The National Institute for Health and Care Excellence has been forced to change new guidelines on who should receive critical care during the pandemic after campaigners pointed out that its original guidance automatically placed people with autism or learning disabilities high on a frailty score, and therefore less likely to receive critical care, regardless of their actual physical health. The reason older people and those with disabilities are discriminated against in this way is because they are not seen as economically functional and therefore useful to capitalism. This turns the problem on its head.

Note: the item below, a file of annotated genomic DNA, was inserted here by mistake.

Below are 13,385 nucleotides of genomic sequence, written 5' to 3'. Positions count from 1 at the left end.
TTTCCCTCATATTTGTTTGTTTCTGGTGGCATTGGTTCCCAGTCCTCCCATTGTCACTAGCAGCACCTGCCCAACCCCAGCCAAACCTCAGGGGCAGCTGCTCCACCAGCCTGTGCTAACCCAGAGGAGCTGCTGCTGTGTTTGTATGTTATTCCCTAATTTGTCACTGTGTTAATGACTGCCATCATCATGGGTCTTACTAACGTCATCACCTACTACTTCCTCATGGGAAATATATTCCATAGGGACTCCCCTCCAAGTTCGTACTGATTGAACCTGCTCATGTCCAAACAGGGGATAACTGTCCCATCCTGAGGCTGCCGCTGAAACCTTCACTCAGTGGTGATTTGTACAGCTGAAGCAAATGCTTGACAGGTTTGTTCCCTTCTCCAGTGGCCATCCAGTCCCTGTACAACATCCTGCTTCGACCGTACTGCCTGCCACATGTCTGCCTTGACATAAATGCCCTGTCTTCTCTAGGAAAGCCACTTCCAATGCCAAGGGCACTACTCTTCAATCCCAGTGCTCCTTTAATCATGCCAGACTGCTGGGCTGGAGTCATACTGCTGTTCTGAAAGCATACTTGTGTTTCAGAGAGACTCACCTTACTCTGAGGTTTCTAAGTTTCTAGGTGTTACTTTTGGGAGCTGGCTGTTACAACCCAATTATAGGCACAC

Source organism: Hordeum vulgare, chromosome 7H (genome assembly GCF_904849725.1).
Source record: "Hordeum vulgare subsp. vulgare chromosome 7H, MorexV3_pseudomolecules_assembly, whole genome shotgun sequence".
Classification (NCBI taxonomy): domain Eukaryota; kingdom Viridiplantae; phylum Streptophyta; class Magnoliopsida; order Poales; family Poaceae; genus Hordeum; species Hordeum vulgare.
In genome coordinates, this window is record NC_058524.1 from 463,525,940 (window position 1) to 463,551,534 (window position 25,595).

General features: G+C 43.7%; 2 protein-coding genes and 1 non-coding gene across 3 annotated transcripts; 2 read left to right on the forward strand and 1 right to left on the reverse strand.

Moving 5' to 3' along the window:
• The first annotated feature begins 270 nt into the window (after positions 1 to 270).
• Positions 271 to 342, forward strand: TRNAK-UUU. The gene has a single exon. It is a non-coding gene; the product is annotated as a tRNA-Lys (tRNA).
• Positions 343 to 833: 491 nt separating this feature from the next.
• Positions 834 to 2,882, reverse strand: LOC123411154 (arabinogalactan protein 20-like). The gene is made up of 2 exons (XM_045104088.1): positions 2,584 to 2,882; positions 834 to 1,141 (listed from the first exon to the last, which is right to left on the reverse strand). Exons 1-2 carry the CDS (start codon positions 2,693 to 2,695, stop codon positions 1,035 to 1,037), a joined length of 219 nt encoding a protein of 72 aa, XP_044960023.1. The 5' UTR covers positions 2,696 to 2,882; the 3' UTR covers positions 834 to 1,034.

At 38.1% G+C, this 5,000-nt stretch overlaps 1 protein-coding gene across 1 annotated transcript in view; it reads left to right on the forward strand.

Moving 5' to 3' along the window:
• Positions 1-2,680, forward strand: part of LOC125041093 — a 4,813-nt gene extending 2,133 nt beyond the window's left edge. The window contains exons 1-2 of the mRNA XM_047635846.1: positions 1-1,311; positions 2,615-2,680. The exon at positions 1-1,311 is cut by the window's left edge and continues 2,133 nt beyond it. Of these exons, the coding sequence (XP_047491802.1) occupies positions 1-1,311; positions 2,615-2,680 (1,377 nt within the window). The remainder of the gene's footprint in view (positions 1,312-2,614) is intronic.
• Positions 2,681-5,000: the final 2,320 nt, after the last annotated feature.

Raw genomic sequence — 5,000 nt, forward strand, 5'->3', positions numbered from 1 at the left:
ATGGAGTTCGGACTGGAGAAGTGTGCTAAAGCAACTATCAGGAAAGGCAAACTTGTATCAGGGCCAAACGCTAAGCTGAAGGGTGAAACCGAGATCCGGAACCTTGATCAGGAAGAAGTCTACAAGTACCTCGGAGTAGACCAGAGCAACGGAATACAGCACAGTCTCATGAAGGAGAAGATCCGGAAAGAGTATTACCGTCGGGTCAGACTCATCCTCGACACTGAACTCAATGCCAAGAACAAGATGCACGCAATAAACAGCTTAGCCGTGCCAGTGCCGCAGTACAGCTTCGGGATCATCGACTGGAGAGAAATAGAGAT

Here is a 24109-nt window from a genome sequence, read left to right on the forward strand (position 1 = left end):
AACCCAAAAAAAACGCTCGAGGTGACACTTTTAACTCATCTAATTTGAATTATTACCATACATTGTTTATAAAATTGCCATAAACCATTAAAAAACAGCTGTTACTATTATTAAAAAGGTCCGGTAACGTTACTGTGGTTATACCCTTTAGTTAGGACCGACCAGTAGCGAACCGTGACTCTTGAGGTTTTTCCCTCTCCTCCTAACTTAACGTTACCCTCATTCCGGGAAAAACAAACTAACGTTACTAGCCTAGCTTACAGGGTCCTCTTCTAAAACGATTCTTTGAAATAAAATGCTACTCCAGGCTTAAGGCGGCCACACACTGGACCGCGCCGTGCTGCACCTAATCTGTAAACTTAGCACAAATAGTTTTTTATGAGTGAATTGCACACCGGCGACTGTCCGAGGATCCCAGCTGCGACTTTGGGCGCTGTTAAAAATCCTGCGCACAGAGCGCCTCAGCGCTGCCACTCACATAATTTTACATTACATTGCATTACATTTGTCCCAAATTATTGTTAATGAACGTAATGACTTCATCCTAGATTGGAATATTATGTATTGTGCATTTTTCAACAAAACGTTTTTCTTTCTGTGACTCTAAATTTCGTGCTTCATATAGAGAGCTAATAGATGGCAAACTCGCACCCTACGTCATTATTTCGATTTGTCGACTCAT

The reason why many who would like to work don’t is because society, and especially the world of work, is organised in such a way to exclude or marginalise people with health problems, impairments or disabilities. For example, the reason why the employment rate of people with learning disabilities has rarely been above 10 percent since records began is not because people with learning disabilities don’t want to work or aren’t capable — copious research disproves both of these notions — it is because employers don’t consider them economically viable. Health is predominantly socially determined. Consequently, it is wrong to blame individuals for their own health problems. Public health agendas which moralise about diet, exercise and addiction, linking them to an amorphous concept of “health behaviours” deny any context and ignore how and the extent to which inequality and stress impact on individuals’ lives. Biomedical model solutions to health problems are sold back to us as health commodities, with constant pressure on us as individuals to make ourselves better, healthier people.